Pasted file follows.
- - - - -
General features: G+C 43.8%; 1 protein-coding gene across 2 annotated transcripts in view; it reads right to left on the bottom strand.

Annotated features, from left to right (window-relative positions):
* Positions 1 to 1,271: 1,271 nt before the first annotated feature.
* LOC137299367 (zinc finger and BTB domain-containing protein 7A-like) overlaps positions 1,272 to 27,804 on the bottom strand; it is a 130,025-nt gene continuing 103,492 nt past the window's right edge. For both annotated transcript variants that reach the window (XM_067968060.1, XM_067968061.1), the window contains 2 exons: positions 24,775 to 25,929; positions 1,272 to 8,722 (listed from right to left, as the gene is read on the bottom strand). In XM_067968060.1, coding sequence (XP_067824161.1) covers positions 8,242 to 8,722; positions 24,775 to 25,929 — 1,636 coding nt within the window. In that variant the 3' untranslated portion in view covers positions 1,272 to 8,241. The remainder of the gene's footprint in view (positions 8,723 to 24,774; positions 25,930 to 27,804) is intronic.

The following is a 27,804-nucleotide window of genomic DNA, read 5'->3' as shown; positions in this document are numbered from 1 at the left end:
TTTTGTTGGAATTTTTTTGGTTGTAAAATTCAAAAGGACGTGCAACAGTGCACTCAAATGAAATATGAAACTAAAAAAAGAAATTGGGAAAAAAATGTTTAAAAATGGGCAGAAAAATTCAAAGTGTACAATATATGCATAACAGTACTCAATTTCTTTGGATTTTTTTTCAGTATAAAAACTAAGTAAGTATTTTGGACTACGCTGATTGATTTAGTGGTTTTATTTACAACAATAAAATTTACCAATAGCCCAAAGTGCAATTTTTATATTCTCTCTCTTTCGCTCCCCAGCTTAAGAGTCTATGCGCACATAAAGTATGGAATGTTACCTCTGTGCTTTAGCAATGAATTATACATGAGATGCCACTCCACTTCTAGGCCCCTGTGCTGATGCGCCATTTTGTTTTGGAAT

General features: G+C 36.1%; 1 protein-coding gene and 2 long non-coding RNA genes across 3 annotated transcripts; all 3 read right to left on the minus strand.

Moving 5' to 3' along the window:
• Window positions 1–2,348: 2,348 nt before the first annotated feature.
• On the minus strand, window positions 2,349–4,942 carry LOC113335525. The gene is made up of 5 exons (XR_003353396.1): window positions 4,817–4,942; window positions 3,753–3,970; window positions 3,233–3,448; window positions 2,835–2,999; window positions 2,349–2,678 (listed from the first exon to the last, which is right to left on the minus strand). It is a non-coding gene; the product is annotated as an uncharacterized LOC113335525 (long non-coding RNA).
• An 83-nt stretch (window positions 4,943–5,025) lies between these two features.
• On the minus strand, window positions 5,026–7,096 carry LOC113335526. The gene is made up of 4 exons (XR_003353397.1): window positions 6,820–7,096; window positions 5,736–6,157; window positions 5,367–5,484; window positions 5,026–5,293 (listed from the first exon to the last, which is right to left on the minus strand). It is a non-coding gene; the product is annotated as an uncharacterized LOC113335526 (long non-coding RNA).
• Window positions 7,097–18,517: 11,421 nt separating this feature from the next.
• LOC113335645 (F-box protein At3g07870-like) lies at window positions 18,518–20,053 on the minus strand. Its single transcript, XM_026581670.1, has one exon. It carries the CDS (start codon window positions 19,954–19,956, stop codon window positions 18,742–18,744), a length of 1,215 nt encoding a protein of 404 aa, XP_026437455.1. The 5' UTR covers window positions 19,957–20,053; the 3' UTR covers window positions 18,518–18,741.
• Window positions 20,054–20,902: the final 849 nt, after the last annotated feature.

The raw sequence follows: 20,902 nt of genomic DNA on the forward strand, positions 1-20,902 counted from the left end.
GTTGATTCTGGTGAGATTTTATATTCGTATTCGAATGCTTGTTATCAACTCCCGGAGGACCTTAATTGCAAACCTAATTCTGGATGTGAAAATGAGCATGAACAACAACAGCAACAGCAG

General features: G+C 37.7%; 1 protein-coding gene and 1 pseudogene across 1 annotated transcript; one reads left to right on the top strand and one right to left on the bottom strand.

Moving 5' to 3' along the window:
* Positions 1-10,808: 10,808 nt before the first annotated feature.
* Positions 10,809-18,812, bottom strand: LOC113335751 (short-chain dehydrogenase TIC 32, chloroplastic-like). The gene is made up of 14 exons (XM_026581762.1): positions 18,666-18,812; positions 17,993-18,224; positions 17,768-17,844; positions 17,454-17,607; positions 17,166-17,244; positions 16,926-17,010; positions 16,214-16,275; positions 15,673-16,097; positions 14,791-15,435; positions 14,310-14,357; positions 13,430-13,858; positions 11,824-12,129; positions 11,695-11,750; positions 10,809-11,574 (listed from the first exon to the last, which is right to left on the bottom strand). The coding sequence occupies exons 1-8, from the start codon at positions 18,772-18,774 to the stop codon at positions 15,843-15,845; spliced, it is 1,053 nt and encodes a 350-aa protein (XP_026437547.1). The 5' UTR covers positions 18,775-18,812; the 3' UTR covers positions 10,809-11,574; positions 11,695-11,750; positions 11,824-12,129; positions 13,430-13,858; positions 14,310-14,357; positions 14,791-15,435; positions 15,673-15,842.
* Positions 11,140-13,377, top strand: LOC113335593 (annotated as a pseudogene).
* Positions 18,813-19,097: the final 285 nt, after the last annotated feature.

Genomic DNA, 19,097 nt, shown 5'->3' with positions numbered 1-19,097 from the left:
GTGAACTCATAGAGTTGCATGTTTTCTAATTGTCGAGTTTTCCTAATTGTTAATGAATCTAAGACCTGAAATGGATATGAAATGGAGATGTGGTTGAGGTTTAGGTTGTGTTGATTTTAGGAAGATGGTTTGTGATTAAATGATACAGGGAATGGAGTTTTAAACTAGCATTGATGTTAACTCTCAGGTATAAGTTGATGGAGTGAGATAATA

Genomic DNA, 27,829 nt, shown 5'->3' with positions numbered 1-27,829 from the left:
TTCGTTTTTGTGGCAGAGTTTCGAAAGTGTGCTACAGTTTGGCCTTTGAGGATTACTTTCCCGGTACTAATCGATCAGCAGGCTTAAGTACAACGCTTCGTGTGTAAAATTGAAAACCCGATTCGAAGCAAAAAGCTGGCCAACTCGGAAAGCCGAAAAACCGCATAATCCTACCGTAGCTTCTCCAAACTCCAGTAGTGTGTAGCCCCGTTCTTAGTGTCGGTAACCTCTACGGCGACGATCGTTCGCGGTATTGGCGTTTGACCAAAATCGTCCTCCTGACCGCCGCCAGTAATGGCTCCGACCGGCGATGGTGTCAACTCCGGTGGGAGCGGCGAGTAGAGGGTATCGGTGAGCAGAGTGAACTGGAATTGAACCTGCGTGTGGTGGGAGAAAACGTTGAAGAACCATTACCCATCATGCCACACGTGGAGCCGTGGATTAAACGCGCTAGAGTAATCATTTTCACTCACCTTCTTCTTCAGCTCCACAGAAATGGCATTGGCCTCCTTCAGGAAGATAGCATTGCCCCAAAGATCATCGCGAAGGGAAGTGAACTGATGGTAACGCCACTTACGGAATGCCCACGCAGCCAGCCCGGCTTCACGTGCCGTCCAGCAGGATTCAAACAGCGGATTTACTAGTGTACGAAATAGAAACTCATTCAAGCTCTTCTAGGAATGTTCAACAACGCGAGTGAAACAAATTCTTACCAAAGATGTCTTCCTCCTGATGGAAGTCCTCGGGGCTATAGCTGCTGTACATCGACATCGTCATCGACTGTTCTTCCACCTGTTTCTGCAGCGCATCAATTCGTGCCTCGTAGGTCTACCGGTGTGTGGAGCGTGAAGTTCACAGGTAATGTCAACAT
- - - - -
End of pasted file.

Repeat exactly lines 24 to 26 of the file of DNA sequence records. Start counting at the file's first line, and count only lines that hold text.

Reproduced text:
Genomic DNA, 19,097 nt, shown 5'->3' with positions numbered 1-19,097 from the left:
GTGAACTCATAGAGTTGCATGTTTTCTAATTGTCGAGTTTTCCTAATTGTTAATGAATCTAAGACCTGAAATGGATATGAAATGGAGATGTGGTTGAGGTTTAGGTTGTGTTGATTTTAGGAAGATGGTTTGTGATTAAATGATACAGGGAATGGAGTTTTAAACTAGCATTGATGTTAACTCTCAGGTATAAGTTGATGGAGTGAGATAATA

Genomic DNA, 27,829 nt, shown 5'->3' with positions numbered 1-27,829 from the left: